Safety is a relatively new function. When it was created in the mid 70s, it was typically an assignment tacked on to someone’s existing job. There were no instructions, or templates for doing a good job.
Most safety people were expected to make it up as they went and predictably many were successful while many more were not.
Lazy, stupid and disobedient
This “do whatever you think is right” climate created a host of really creative ways of blaming injured workersfor getting hurt. It also promulgated the idea that injuries were inevitable. Safety was like a sick joke, “what do all injured workers have in common? They need to be more careful.” It was also this climate where the seeds of the worker as lazy, stupid, and disobedient children were sown.
Truth be told, industry didn’t expect much from the folks in safety back then, but that was then and this is now. Now the safety function is expected to partner with operations and reduce operating risk and to devise and deploy interventions designed to directly mitigate the risks associated with doing one’s job.
In short, today’s most successful companies expect tangible results from the safety group and these safety groups deliver.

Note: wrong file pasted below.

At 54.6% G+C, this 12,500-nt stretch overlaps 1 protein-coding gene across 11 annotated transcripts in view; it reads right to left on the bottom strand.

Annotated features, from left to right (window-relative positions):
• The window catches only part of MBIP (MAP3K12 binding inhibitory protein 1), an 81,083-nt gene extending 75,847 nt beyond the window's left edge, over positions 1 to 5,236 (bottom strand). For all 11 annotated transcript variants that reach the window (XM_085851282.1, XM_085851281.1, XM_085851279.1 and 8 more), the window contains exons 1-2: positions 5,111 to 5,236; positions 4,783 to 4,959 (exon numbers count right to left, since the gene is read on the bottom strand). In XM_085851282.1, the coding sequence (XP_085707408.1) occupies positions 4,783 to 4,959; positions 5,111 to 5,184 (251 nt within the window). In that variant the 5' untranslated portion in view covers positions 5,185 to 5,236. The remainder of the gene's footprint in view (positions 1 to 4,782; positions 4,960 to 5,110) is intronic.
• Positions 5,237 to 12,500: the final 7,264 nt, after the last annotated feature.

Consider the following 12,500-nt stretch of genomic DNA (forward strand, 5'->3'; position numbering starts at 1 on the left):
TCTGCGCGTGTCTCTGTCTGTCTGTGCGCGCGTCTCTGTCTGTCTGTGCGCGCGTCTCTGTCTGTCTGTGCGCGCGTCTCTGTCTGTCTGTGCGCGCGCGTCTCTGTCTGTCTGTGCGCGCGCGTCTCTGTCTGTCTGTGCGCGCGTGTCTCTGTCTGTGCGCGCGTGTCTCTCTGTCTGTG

This brush doesn’t have tar enough for all
Most of the people who have taught me the greatest lessons and provided me with the deepest insights about safety have half a century or more in the field. While it’s true that we stand on the shoulders of giants, it’s equally true that just because you’retall doesn’t mean you’re a giant, you could be little more than an oversized goof-ball with hurt feelings and a big mouth.
So what creates a Crank Cox? Crank Cox is a fictitious amalgamation of numerous people that I have met. Any resemblance to any person living or deceased is purely coincidental.
Two things create a Crank: fear and stupidity (or the all too rare combination of the two). The Crank Coxes have adopted a pattern of dysfunctional behavior that has garnered them some measure of success— and continued success is predicated on nothing changing in the workplace. These people fear new ideas because real change will expose their inadequacies and may force them out to pasture. If they are incapable of change then the only option left to them is to yowl and attack those advocating change.
Some of these people are too belligerent to education to learn the emerging skills and ideas presented, and rather than try to learn or admit their lack of understanding, it’s easier and more comfortable to snarl in discussion groups than admit that maybe they lack the chops to continue in this field.